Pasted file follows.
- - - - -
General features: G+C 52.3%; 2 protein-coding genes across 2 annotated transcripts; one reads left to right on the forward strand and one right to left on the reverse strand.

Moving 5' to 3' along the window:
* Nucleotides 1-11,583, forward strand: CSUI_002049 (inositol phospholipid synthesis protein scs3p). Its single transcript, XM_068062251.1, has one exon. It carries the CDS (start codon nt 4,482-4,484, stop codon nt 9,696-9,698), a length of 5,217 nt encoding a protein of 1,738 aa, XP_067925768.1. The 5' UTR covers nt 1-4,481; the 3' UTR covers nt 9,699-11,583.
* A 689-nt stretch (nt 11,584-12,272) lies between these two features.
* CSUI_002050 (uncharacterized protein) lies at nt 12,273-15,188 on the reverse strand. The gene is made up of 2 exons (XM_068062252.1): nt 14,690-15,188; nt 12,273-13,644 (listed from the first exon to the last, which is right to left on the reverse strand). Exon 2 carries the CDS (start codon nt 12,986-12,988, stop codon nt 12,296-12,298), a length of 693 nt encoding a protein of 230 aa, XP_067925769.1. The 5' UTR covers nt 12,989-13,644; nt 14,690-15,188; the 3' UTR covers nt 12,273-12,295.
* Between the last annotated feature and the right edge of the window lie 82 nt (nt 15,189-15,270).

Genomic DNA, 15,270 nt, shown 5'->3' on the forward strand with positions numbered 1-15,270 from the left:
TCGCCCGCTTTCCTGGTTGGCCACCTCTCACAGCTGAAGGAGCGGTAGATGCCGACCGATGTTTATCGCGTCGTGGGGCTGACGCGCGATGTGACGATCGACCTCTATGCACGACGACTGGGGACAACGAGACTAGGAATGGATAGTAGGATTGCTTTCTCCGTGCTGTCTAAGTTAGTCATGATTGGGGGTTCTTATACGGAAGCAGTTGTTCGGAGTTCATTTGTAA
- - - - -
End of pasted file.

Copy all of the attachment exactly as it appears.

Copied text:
General features: G+C 52.3%; 2 protein-coding genes across 2 annotated transcripts; one reads left to right on the forward strand and one right to left on the reverse strand.

Moving 5' to 3' along the window:
* Nucleotides 1-11,583, forward strand: CSUI_002049 (inositol phospholipid synthesis protein scs3p). Its single transcript, XM_068062251.1, has one exon. It carries the CDS (start codon nt 4,482-4,484, stop codon nt 9,696-9,698), a length of 5,217 nt encoding a protein of 1,738 aa, XP_067925768.1. The 5' UTR covers nt 1-4,481; the 3' UTR covers nt 9,699-11,583.
* A 689-nt stretch (nt 11,584-12,272) lies between these two features.
* CSUI_002050 (uncharacterized protein) lies at nt 12,273-15,188 on the reverse strand. The gene is made up of 2 exons (XM_068062252.1): nt 14,690-15,188; nt 12,273-13,644 (listed from the first exon to the last, which is right to left on the reverse strand). Exon 2 carries the CDS (start codon nt 12,986-12,988, stop codon nt 12,296-12,298), a length of 693 nt encoding a protein of 230 aa, XP_067925769.1. The 5' UTR covers nt 12,989-13,644; nt 14,690-15,188; the 3' UTR covers nt 12,273-12,295.
* Between the last annotated feature and the right edge of the window lie 82 nt (nt 15,189-15,270).

Genomic DNA, 15,270 nt, shown 5'->3' on the forward strand with positions numbered 1-15,270 from the left:
TCGCCCGCTTTCCTGGTTGGCCACCTCTCACAGCTGAAGGAGCGGTAGATGCCGACCGATGTTTATCGCGTCGTGGGGCTGACGCGCGATGTGACGATCGACCTCTATGCACGACGACTGGGGACAACGAGACTAGGAATGGATAGTAGGATTGCTTTCTCCGTGCTGTCTAAGTTAGTCATGATTGGGGGTTCTTATACGGAAGCAGTTGTTCGGAGTTCATTTGTAA